But one study using primates helped Professor of Neuroscience John Donoghue develop his groundbreaking BrainGate system that enables quadriplegics to control prosthetic limbs and electronic devices with their brains, according to a 2002 University news release.
Whether or not the studies are controversial, University officials remain tight-lipped about the facility to protect its 16 employees. Veterinarian James Harper, director of the animal care facility, declined to be interviewed for this story because he and his family have been threatened by animal rights activists in the past. A senior animal technician at the facility also declined to comment, saying that employees were not allowed to speak to the press.
The University’s Web site contains little information about the facility. Except for the Bio-Med facilities pamphlet, the animal care facility is only listed among other research facilities on the Med School Web site and appears in an Encyclopedia Brunoniana article about the Bio-Med Center.
“There’s information that you might normally find on a Web site that we won’t give because (we) have to protect the people” that work in the facility, said veterinarian Larry Hulsebos, assistant director of the facility.
Many students seem to be unaware of the animal care facility’s existence. Most students approached by The Herald did not know about the facility.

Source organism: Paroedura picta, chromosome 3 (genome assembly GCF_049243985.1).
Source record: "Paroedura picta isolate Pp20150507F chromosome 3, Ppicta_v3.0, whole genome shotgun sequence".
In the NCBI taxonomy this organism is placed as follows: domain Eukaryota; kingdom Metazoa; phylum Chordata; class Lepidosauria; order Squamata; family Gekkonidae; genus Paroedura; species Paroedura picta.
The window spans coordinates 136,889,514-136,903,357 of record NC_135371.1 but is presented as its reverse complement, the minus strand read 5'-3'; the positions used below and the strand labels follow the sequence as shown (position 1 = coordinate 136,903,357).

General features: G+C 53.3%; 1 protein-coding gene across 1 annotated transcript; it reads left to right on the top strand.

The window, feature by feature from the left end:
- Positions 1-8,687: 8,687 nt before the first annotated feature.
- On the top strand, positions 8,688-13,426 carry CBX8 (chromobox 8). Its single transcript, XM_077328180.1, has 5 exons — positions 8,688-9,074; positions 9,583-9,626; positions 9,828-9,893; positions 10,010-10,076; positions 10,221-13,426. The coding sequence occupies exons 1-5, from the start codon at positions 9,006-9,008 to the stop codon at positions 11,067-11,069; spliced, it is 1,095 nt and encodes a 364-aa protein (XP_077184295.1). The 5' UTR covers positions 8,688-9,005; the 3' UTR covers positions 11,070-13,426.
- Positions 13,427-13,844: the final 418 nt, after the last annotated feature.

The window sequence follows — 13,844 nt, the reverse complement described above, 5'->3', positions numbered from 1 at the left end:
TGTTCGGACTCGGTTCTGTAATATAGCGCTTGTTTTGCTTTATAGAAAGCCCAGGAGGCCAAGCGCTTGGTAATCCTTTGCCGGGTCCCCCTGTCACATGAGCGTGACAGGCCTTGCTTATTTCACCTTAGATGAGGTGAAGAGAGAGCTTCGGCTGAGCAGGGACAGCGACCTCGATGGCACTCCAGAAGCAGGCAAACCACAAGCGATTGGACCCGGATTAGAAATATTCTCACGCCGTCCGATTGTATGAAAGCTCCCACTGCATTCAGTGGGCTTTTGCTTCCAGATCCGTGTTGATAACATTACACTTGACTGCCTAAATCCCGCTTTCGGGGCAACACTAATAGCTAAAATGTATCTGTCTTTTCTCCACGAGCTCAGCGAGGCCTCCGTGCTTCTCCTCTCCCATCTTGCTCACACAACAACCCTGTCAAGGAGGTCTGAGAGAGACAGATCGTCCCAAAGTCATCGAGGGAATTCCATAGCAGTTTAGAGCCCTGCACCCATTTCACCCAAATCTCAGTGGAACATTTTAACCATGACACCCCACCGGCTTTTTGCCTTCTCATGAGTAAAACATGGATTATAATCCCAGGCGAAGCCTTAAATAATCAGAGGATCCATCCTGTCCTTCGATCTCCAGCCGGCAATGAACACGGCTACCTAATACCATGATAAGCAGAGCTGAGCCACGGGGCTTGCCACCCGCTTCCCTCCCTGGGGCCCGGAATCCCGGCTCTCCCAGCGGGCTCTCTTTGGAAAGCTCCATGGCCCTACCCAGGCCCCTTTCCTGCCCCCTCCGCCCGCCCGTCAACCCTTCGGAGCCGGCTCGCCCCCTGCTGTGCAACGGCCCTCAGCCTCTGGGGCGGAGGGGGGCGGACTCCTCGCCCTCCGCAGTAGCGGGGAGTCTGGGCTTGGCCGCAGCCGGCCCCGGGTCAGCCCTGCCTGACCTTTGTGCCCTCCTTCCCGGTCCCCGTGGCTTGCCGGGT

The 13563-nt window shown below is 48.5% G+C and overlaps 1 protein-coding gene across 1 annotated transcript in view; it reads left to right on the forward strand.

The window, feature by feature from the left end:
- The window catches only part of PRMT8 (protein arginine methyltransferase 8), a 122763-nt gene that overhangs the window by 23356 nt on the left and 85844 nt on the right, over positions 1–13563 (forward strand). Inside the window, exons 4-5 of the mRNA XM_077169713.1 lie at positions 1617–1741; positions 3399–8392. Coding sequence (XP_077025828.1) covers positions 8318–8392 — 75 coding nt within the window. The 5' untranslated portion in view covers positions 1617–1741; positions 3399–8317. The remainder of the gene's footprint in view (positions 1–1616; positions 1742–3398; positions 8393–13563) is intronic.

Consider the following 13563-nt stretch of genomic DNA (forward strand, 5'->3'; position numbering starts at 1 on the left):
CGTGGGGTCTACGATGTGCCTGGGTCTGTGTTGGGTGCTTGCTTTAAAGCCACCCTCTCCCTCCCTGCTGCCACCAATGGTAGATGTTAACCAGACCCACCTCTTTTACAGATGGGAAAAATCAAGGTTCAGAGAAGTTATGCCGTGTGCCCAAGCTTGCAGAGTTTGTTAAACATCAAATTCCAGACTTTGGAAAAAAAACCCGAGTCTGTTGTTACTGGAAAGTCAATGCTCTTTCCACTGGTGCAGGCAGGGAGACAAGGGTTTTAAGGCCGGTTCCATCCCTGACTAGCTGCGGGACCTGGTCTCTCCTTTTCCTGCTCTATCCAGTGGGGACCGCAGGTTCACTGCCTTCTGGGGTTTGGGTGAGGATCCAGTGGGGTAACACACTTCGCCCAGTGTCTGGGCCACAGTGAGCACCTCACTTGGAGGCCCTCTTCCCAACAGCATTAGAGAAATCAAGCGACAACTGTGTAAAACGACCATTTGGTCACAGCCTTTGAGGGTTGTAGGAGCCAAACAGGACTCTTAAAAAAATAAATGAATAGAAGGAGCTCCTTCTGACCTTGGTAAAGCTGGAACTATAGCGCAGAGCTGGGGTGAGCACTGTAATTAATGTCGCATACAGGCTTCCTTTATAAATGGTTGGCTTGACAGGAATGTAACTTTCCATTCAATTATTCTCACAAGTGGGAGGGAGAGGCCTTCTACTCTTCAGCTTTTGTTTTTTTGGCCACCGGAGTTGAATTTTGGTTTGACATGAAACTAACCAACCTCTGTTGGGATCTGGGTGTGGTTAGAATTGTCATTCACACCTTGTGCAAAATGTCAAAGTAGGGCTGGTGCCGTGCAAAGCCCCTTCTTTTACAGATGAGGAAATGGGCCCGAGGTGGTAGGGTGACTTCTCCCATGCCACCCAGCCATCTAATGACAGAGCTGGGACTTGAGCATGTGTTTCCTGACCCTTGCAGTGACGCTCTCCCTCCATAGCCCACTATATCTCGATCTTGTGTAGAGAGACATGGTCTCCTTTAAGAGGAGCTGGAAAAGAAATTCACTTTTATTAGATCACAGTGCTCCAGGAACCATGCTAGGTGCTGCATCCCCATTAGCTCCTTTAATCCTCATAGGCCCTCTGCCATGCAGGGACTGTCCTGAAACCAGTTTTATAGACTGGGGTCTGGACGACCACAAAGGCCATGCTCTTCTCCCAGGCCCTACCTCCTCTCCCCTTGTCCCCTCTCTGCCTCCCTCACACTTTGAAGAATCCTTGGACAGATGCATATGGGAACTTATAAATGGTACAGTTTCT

“It’s surprising that it exists and no one knows about it,” said Tess Bolder ’07, who said she was unaware of the facility even though she lives less than a block away from the Bio-Med Center.
Paul Cotter ’09 said he heard about the facility through friends who worked with animals on campus.
“I’d like to say it bothers me, but it doesn’t,” he said. “It’s bad to say that the ends justify the means, but I think the research that professors are doing more than outweigh the costs.” He pointed to Donoghue’s BrainGate system as an example.
Elias Sarris ’09 did not know the facility existed, but he echoed Cotter’s sentiments.
It’s different when researchers use animals to test cosmetics, he said, “but if it’s for the cure of cancer, then I think it’s worth it.”
Melanie Carver ‘08.5 said though a few of her friends also worked with animals, she was unaware of the University’s animal facilities. She said she understood why Brown professors would experiment with animals but worried about the animals’ welfare.
“I worry a little about what they do with the animals after the experiment,” she said. Carver also said one of her friends worked with a rodent that was bred with a mental disability, “which in my book is a definite form of cruelty.”
It is unclear what Brown does with research animals after experimentation. In 2005 Brown lobbied against a state bill that would have banned euthanizing animals with carbon monoxide gas. The University supported the bill after its sponsor modified it to exempt local colleges and universities. The bill was approved and became law.
The history of animal testing at Brown stretches back at least four decades. Allan Schrier, a former professor of psychology who studied under primate research pioneer Harry Harlow, established the Primate Behavioral Laboratory in Hunter Lab in 1964. It remained open until his death in 1987, said his widow Judith Schrier. An animal care facility opened in 1969 with the Bio-Med Center, according to Encyclopedia Brunoniana.